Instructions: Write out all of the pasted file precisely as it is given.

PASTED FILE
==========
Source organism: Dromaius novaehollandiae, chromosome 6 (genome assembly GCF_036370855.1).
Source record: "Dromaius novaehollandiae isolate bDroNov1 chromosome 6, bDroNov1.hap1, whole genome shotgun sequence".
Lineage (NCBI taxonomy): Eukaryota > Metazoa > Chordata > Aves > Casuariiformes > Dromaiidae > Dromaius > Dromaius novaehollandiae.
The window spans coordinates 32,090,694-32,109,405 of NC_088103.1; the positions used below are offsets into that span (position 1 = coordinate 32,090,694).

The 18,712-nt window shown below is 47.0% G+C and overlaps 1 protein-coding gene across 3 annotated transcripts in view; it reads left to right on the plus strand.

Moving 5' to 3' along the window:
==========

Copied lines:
Source organism: Dromaius novaehollandiae, chromosome 6 (genome assembly GCF_036370855.1).
Source record: "Dromaius novaehollandiae isolate bDroNov1 chromosome 6, bDroNov1.hap1, whole genome shotgun sequence".
Lineage (NCBI taxonomy): Eukaryota > Metazoa > Chordata > Aves > Casuariiformes > Dromaiidae > Dromaius > Dromaius novaehollandiae.
The window spans coordinates 32,090,694-32,109,405 of NC_088103.1; the positions used below are offsets into that span (position 1 = coordinate 32,090,694).

The 18,712-nt window shown below is 47.0% G+C and overlaps 1 protein-coding gene across 3 annotated transcripts in view; it reads left to right on the plus strand.

Moving 5' to 3' along the window: